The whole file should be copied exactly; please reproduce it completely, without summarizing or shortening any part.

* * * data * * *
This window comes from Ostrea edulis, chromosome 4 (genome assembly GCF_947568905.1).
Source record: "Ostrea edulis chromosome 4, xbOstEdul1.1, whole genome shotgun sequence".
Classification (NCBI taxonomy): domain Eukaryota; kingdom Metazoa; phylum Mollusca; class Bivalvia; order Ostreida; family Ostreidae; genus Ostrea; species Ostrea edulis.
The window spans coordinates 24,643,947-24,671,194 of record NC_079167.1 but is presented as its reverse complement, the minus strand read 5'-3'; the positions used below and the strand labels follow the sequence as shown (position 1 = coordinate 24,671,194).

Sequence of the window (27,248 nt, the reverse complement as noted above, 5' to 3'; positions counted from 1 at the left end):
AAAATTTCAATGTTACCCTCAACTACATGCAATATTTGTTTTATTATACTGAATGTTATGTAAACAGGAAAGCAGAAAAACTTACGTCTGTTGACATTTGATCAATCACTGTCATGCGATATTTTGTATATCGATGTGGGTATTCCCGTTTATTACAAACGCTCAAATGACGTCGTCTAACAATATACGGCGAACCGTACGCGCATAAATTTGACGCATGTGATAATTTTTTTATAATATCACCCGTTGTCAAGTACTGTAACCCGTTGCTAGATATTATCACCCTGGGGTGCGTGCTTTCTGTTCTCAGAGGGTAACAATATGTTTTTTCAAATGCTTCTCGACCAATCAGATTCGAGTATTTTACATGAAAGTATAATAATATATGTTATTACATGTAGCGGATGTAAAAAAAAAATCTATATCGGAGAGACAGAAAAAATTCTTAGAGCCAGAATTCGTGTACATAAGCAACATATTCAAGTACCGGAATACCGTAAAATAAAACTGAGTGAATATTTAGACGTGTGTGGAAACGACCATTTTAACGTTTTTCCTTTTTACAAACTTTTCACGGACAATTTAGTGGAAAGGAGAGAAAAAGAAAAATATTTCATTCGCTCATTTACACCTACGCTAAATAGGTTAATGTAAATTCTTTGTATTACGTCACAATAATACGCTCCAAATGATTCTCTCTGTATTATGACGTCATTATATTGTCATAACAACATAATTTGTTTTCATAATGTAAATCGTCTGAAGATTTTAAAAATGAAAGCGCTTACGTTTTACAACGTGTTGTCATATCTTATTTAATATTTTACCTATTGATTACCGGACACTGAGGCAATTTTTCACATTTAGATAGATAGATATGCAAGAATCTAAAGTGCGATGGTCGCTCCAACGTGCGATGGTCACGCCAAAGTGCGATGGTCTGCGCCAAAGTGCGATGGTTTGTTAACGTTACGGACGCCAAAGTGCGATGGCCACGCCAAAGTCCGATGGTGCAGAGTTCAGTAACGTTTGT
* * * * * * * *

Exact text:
This window comes from Ostrea edulis, chromosome 4 (genome assembly GCF_947568905.1).
Source record: "Ostrea edulis chromosome 4, xbOstEdul1.1, whole genome shotgun sequence".
Classification (NCBI taxonomy): domain Eukaryota; kingdom Metazoa; phylum Mollusca; class Bivalvia; order Ostreida; family Ostreidae; genus Ostrea; species Ostrea edulis.
The window spans coordinates 24,643,947-24,671,194 of record NC_079167.1 but is presented as its reverse complement, the minus strand read 5'-3'; the positions used below and the strand labels follow the sequence as shown (position 1 = coordinate 24,671,194).

Sequence of the window (27,248 nt, the reverse complement as noted above, 5' to 3'; positions counted from 1 at the left end):
AAAATTTCAATGTTACCCTCAACTACATGCAATATTTGTTTTATTATACTGAATGTTATGTAAACAGGAAAGCAGAAAAACTTACGTCTGTTGACATTTGATCAATCACTGTCATGCGATATTTTGTATATCGATGTGGGTATTCCCGTTTATTACAAACGCTCAAATGACGTCGTCTAACAATATACGGCGAACCGTACGCGCATAAATTTGACGCATGTGATAATTTTTTTATAATATCACCCGTTGTCAAGTACTGTAACCCGTTGCTAGATATTATCACCCTGGGGTGCGTGCTTTCTGTTCTCAGAGGGTAACAATATGTTTTTTCAAATGCTTCTCGACCAATCAGATTCGAGTATTTTACATGAAAGTATAATAATATATGTTATTACATGTAGCGGATGTAAAAAAAAAATCTATATCGGAGAGACAGAAAAAATTCTTAGAGCCAGAATTCGTGTACATAAGCAACATATTCAAGTACCGGAATACCGTAAAATAAAACTGAGTGAATATTTAGACGTGTGTGGAAACGACCATTTTAACGTTTTTCCTTTTTACAAACTTTTCACGGACAATTTAGTGGAAAGGAGAGAAAAAGAAAAATATTTCATTCGCTCATTTACACCTACGCTAAATAGGTTAATGTAAATTCTTTGTATTACGTCACAATAATACGCTCCAAATGATTCTCTCTGTATTATGACGTCATTATATTGTCATAACAACATAATTTGTTTTCATAATGTAAATCGTCTGAAGATTTTAAAAATGAAAGCGCTTACGTTTTACAACGTGTTGTCATATCTTATTTAATATTTTACCTATTGATTACCGGACACTGAGGCAATTTTTCACATTTAGATAGATAGATATGCAAGAATCTAAAGTGCGATGGTCGCTCCAACGTGCGATGGTCACGCCAAAGTGCGATGGTCTGCGCCAAAGTGCGATGGTTTGTTAACGTTACGGACGCCAAAGTGCGATGGCCACGCCAAAGTCCGATGGTGCAGAGTTCAGTAACGTTTGT